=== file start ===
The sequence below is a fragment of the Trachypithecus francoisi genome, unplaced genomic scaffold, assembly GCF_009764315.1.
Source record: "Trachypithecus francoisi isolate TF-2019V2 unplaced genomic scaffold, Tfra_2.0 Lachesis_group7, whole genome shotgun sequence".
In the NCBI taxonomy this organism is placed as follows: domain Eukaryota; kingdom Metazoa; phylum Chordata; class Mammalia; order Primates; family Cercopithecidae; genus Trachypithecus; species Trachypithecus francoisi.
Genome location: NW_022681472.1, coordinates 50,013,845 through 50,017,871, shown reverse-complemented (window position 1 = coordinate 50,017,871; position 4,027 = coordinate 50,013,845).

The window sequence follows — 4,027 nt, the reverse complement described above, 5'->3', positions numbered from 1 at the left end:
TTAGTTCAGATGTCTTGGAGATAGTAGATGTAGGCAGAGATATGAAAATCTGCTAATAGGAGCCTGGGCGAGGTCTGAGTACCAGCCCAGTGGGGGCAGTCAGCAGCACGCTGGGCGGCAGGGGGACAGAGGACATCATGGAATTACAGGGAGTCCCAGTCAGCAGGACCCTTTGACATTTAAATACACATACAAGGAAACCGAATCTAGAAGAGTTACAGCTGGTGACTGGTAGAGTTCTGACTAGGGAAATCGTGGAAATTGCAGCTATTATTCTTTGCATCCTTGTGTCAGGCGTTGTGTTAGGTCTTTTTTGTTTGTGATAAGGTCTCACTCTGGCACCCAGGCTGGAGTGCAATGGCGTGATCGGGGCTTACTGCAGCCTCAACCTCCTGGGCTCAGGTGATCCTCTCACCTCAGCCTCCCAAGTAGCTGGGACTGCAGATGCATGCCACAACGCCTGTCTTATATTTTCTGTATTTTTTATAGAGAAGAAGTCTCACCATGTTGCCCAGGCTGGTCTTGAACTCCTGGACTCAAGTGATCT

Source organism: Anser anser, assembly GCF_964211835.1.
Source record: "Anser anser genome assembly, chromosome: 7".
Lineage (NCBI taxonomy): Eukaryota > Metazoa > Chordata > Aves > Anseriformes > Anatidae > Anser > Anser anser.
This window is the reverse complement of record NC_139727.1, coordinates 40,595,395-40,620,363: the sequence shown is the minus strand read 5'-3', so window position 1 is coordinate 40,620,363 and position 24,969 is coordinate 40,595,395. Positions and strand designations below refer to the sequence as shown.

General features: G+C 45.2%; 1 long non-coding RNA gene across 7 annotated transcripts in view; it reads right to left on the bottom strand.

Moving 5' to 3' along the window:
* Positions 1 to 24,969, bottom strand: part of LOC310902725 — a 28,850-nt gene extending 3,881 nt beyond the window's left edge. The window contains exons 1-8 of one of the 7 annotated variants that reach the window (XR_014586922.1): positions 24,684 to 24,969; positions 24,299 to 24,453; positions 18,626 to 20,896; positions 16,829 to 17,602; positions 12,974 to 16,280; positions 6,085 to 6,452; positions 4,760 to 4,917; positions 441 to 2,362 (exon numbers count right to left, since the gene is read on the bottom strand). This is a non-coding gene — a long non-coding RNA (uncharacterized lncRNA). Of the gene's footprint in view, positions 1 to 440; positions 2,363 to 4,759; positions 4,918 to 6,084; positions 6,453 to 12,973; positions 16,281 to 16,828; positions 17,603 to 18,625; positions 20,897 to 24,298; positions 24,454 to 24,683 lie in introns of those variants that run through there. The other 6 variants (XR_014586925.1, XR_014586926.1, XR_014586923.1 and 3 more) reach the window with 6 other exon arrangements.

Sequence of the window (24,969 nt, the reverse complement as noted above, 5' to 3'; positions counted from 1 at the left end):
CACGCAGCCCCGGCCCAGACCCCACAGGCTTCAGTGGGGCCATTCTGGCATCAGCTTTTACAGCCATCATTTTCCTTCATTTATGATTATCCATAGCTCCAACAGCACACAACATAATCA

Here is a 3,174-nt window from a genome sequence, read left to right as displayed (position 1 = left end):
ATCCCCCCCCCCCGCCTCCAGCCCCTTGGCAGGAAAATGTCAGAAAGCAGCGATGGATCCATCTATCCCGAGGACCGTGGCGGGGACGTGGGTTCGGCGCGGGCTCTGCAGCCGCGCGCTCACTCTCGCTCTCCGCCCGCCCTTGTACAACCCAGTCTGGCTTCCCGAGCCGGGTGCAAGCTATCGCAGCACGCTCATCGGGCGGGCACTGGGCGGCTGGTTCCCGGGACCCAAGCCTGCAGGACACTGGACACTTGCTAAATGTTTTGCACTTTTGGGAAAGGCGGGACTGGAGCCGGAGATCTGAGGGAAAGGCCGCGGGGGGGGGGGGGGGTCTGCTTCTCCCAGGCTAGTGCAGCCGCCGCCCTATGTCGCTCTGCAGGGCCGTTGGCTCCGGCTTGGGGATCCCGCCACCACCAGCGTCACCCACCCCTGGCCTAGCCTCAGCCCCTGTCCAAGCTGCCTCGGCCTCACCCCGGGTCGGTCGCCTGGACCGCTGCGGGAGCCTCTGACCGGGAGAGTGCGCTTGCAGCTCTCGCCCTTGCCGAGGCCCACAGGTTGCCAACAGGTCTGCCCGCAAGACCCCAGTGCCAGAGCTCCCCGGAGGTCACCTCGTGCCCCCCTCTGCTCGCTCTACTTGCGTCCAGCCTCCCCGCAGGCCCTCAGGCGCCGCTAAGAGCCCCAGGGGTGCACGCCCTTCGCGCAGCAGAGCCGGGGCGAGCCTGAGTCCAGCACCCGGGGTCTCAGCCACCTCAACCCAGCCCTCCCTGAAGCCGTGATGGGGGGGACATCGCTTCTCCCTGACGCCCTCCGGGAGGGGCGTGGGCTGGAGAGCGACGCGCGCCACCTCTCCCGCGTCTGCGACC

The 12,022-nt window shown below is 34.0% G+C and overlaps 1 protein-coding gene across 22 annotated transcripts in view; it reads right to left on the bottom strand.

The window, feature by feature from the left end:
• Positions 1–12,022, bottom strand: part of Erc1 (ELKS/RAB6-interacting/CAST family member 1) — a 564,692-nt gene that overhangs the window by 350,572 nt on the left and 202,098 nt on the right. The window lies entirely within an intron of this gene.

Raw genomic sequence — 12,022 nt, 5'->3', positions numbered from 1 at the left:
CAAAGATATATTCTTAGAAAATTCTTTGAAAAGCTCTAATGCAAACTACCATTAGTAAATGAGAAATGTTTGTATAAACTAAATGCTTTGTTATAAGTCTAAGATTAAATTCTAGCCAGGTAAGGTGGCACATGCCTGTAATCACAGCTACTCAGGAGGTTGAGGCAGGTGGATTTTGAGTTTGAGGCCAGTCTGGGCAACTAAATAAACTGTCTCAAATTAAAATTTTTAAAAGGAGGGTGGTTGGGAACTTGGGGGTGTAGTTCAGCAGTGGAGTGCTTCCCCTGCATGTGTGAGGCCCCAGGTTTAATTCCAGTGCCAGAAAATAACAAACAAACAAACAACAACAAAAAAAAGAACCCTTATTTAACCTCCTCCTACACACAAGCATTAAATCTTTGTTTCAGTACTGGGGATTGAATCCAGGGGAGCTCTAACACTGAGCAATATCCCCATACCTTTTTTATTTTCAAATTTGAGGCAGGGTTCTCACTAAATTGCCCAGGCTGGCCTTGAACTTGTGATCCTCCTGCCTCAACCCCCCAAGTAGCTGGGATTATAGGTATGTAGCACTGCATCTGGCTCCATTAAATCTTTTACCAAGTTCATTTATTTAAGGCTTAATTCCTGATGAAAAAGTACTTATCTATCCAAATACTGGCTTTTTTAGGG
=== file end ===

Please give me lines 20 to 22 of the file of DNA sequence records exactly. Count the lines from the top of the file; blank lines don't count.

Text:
• Positions 1–12,022, bottom strand: part of Erc1 (ELKS/RAB6-interacting/CAST family member 1) — a 564,692-nt gene that overhangs the window by 350,572 nt on the left and 202,098 nt on the right. The window lies entirely within an intron of this gene.

Raw genomic sequence — 12,022 nt, 5'->3', positions numbered from 1 at the left:
CAAAGATATATTCTTAGAAAATTCTTTGAAAAGCTCTAATGCAAACTACCATTAGTAAATGAGAAATGTTTGTATAAACTAAATGCTTTGTTATAAGTCTAAGATTAAATTCTAGCCAGGTAAGGTGGCACATGCCTGTAATCACAGCTACTCAGGAGGTTGAGGCAGGTGGATTTTGAGTTTGAGGCCAGTCTGGGCAACTAAATAAACTGTCTCAAATTAAAATTTTTAAAAGGAGGGTGGTTGGGAACTTGGGGGTGTAGTTCAGCAGTGGAGTGCTTCCCCTGCATGTGTGAGGCCCCAGGTTTAATTCCAGTGCCAGAAAATAACAAACAAACAAACAACAACAAAAAAAAGAACCCTTATTTAACCTCCTCCTACACACAAGCATTAAATCTTTGTTTCAGTACTGGGGATTGAATCCAGGGGAGCTCTAACACTGAGCAATATCCCCATACCTTTTTTATTTTCAAATTTGAGGCAGGGTTCTCACTAAATTGCCCAGGCTGGCCTTGAACTTGTGATCCTCCTGCCTCAACCCCCCAAGTAGCTGGGATTATAGGTATGTAGCACTGCATCTGGCTCCATTAAATCTTTTACCAAGTTCATTTATTTAAGGCTTAATTCCTGATGAAAAAGTACTTATCTATCCAAATACTGGCTTTTTTAGGG